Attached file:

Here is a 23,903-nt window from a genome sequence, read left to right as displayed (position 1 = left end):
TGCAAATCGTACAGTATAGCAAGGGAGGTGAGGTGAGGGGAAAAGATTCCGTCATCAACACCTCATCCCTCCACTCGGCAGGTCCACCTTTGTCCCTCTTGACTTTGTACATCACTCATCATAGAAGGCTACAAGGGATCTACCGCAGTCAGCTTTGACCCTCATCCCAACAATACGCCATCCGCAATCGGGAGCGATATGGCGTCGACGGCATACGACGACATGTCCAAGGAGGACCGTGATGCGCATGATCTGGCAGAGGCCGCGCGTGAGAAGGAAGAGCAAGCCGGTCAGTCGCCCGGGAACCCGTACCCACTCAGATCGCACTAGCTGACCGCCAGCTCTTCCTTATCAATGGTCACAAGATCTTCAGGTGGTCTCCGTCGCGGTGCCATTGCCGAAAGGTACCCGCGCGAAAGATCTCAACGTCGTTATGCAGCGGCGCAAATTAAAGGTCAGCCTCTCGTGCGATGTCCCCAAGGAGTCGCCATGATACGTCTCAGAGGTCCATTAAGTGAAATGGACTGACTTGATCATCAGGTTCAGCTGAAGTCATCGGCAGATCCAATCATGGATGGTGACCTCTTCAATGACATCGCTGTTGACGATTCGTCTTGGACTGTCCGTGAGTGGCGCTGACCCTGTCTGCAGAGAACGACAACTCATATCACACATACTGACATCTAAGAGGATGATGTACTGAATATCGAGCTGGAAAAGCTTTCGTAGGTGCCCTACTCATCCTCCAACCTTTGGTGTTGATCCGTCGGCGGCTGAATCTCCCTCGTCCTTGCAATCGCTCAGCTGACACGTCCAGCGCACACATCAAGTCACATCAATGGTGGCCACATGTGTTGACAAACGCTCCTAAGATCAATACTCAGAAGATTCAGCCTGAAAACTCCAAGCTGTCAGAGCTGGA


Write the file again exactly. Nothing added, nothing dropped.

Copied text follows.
Here is a 23,903-nt window from a genome sequence, read left to right as displayed (position 1 = left end):
TGCAAATCGTACAGTATAGCAAGGGAGGTGAGGTGAGGGGAAAAGATTCCGTCATCAACACCTCATCCCTCCACTCGGCAGGTCCACCTTTGTCCCTCTTGACTTTGTACATCACTCATCATAGAAGGCTACAAGGGATCTACCGCAGTCAGCTTTGACCCTCATCCCAACAATACGCCATCCGCAATCGGGAGCGATATGGCGTCGACGGCATACGACGACATGTCCAAGGAGGACCGTGATGCGCATGATCTGGCAGAGGCCGCGCGTGAGAAGGAAGAGCAAGCCGGTCAGTCGCCCGGGAACCCGTACCCACTCAGATCGCACTAGCTGACCGCCAGCTCTTCCTTATCAATGGTCACAAGATCTTCAGGTGGTCTCCGTCGCGGTGCCATTGCCGAAAGGTACCCGCGCGAAAGATCTCAACGTCGTTATGCAGCGGCGCAAATTAAAGGTCAGCCTCTCGTGCGATGTCCCCAAGGAGTCGCCATGATACGTCTCAGAGGTCCATTAAGTGAAATGGACTGACTTGATCATCAGGTTCAGCTGAAGTCATCGGCAGATCCAATCATGGATGGTGACCTCTTCAATGACATCGCTGTTGACGATTCGTCTTGGACTGTCCGTGAGTGGCGCTGACCCTGTCTGCAGAGAACGACAACTCATATCACACATACTGACATCTAAGAGGATGATGTACTGAATATCGAGCTGGAAAAGCTTTCGTAGGTGCCCTACTCATCCTCCAACCTTTGGTGTTGATCCGTCGGCGGCTGAATCTCCCTCGTCCTTGCAATCGCTCAGCTGACACGTCCAGCGCACACATCAAGTCACATCAATGGTGGCCACATGTGTTGACAAACGCTCCTAAGATCAATACTCAGAAGATTCAGCCTGAAAACTCCAAGCTGTCAGAGCTGGA